Study Shows Texas Principals Don’t Stay on the Job Long

By Debra Viadero — October 09, 2009 1 min read
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Researchers have long tracked teachers’ movements in and out of schools. But principals’? Not so much.

A new study by researchers at the University of Texas at Austin shows, however, that principals can be a pretty peripatetic bunch. Researchers Ed Fuller and Michelle Young examined data on Texas public schools from 1996 through 2008. They found that only half of newly hired principals stay on the job for three years. Seventy percent leave before their five-year anniversary.

The retention rates for principals at low-performing schools and schools with high concentrations of poor students are even worse.Twenty percent of newly hired principals at secondary schools with a high proportion of low-income students leave after a year.

You might think that a lot of these principals were moving from school to school, but Fuller says his previous research shows that’s not necessarily the case. Most of the principals he studied left to take a job in central administration, retire, change careers, or go back to being an assistant principal, taking their hard-earned experience with them. And he suspects that kind of mobility could ultimately have a detrimental effect on student learning.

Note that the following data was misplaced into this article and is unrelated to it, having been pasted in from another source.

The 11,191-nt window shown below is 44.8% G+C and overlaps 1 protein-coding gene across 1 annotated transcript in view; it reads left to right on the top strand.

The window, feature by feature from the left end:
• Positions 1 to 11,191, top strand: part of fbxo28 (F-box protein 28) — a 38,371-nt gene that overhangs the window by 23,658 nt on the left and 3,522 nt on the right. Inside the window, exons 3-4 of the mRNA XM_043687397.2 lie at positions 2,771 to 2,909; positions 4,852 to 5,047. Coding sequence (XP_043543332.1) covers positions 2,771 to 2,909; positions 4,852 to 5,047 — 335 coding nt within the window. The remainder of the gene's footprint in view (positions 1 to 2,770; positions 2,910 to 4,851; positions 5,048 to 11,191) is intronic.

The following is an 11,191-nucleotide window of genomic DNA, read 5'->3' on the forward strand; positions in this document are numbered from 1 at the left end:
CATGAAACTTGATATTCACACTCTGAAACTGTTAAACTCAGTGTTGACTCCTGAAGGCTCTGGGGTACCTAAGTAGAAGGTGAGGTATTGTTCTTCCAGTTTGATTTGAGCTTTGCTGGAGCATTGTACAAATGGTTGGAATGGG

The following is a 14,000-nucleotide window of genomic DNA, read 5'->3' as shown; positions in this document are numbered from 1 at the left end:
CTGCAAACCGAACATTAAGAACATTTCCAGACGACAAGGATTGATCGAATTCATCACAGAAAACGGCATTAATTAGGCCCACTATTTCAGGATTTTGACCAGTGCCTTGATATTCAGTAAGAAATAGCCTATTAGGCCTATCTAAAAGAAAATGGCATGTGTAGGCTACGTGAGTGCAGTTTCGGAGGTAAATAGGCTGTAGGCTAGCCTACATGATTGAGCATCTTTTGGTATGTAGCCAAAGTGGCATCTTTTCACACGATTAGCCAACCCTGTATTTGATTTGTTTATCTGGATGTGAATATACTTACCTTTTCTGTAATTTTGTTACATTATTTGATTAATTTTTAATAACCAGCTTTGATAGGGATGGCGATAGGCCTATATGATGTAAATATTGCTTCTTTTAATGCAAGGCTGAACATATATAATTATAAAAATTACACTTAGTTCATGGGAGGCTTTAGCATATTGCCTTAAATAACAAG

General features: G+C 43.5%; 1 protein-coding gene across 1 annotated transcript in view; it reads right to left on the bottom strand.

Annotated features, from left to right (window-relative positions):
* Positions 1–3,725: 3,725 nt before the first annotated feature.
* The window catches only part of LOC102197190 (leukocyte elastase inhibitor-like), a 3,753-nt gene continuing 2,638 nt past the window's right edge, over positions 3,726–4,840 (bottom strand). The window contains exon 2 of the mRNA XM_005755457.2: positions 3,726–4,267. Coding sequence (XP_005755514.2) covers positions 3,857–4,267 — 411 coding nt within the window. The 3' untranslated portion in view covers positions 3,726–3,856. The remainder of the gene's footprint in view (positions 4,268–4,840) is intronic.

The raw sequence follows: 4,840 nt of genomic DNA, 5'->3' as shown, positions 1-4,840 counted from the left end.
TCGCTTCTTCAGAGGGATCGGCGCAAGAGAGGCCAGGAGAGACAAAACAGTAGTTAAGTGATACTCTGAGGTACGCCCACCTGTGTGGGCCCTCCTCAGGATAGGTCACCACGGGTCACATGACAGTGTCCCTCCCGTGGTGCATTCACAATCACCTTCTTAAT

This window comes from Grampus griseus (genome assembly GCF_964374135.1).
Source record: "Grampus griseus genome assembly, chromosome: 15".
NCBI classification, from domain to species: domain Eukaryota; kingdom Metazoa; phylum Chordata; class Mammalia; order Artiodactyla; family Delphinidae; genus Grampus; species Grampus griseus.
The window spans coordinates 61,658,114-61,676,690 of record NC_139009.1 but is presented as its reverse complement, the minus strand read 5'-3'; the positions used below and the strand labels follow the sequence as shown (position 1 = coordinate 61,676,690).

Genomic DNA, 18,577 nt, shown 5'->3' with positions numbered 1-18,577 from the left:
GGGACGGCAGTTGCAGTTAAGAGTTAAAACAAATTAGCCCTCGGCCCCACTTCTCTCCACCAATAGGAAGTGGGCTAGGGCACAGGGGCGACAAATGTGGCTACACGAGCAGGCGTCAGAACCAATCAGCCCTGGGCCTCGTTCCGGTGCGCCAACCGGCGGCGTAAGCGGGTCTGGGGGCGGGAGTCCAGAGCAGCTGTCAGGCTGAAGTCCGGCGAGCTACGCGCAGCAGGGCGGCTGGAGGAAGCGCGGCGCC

“The job is just too hard,” said Fuller, “and people just can’t do it for that long.” Does he have a point? Or is this kind of movement peculiar to the Lone Star State? I’d love to hear from some principals on this question. In the meantime, you can check out the full study at the Web site for the University Council for Educational Administration, an international consortium of research institutions based at UT’s college of education. The organization has promised to post it there later today.

UPDATE: An earlier version of this entry noted that 20 percent of newly hired principals in low-performing secondary schools stay longer than a year. Actually, the reverse is true. Twenty percent leave after the first year.

A version of this news article first appeared in the Inside School Research blog.